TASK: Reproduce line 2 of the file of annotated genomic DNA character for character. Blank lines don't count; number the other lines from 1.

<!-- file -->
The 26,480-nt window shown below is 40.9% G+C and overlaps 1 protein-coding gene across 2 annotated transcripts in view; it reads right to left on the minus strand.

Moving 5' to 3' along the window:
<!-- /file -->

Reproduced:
Moving 5' to 3' along the window: